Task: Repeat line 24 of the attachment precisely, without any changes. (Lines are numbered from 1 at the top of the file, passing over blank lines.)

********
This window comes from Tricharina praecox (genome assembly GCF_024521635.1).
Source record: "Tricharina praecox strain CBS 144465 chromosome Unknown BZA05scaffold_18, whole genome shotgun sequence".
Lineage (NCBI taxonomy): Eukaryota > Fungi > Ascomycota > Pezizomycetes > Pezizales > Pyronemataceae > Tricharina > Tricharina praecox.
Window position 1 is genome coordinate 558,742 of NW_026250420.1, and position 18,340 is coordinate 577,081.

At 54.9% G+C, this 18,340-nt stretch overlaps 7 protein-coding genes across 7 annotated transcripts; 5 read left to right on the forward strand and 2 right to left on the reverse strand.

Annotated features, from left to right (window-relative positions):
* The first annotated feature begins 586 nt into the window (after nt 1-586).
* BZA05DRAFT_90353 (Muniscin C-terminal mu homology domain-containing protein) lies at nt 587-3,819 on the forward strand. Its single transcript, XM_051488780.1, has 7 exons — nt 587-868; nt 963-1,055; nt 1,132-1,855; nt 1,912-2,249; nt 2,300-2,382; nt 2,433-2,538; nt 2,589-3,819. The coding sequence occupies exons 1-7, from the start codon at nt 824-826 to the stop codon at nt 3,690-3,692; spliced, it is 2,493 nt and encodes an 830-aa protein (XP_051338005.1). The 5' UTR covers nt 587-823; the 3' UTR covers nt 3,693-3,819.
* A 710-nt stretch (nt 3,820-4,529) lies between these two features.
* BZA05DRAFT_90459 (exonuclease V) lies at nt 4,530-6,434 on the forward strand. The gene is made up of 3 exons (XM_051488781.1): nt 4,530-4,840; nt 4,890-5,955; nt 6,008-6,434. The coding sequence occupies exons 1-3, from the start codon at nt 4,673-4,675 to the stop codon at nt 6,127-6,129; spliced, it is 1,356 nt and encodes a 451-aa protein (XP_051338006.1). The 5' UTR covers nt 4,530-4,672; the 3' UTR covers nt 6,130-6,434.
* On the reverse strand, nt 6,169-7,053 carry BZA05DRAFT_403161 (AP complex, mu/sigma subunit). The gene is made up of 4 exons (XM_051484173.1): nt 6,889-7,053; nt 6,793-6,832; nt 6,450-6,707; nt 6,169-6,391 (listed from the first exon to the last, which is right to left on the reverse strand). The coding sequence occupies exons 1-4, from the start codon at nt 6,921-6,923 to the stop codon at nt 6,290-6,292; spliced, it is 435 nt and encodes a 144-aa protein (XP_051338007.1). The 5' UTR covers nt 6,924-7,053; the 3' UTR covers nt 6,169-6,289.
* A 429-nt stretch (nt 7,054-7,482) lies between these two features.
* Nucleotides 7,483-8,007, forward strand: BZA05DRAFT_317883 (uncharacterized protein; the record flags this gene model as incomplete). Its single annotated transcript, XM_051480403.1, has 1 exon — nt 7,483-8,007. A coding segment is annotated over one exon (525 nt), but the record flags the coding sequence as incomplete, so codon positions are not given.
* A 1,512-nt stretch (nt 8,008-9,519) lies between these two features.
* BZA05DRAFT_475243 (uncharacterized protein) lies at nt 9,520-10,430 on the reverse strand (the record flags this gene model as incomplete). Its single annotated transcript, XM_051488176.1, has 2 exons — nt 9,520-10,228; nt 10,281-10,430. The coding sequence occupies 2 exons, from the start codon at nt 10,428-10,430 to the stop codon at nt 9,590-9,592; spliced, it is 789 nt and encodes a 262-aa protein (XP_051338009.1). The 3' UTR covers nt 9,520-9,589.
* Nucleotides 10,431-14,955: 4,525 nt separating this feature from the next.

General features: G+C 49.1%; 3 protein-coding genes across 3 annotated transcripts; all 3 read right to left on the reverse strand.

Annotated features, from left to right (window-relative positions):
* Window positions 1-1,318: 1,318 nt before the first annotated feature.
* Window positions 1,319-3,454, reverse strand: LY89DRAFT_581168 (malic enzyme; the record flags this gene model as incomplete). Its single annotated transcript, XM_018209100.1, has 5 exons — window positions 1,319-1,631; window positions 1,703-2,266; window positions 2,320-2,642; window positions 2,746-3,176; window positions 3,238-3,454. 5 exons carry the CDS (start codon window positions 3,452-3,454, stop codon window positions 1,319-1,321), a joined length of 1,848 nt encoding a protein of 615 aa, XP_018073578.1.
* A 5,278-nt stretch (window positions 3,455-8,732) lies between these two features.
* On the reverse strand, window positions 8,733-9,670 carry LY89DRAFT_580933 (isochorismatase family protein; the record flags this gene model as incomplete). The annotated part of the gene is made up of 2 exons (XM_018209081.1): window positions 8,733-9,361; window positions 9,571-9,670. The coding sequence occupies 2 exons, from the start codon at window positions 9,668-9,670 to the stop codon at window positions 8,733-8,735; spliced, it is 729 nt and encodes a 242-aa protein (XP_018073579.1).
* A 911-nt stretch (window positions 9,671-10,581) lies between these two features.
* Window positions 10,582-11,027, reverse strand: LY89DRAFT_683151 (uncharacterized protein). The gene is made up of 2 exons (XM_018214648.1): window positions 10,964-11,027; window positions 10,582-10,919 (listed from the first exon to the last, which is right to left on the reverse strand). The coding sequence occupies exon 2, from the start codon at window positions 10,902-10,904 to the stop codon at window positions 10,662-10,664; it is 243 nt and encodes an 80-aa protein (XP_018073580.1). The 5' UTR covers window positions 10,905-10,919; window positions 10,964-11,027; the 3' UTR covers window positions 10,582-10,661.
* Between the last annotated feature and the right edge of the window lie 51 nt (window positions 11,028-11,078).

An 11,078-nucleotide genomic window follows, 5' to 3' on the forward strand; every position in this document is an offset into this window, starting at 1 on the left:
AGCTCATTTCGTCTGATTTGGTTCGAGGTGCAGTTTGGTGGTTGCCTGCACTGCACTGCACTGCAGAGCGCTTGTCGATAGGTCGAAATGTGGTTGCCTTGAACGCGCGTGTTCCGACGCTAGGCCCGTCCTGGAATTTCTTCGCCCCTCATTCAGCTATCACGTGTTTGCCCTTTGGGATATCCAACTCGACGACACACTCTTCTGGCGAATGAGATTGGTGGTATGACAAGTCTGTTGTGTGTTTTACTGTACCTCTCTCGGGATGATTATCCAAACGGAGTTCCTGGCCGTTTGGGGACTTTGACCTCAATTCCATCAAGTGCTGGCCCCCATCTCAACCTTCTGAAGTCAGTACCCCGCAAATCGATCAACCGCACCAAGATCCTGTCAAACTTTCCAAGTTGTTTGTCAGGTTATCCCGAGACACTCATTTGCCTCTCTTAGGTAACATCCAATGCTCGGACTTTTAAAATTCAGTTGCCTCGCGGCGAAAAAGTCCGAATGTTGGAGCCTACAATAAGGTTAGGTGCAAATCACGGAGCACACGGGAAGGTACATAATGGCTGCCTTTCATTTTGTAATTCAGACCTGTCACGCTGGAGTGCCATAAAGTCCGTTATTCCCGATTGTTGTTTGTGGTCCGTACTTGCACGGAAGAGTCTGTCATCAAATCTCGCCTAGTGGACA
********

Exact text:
* Window positions 10,582-11,027, reverse strand: LY89DRAFT_683151 (uncharacterized protein). The gene is made up of 2 exons (XM_018214648.1): window positions 10,964-11,027; window positions 10,582-10,919 (listed from the first exon to the last, which is right to left on the reverse strand). The coding sequence occupies exon 2, from the start codon at window positions 10,902-10,904 to the stop codon at window positions 10,662-10,664; it is 243 nt and encodes an 80-aa protein (XP_018073580.1). The 5' UTR covers window positions 10,905-10,919; window positions 10,964-11,027; the 3' UTR covers window positions 10,582-10,661.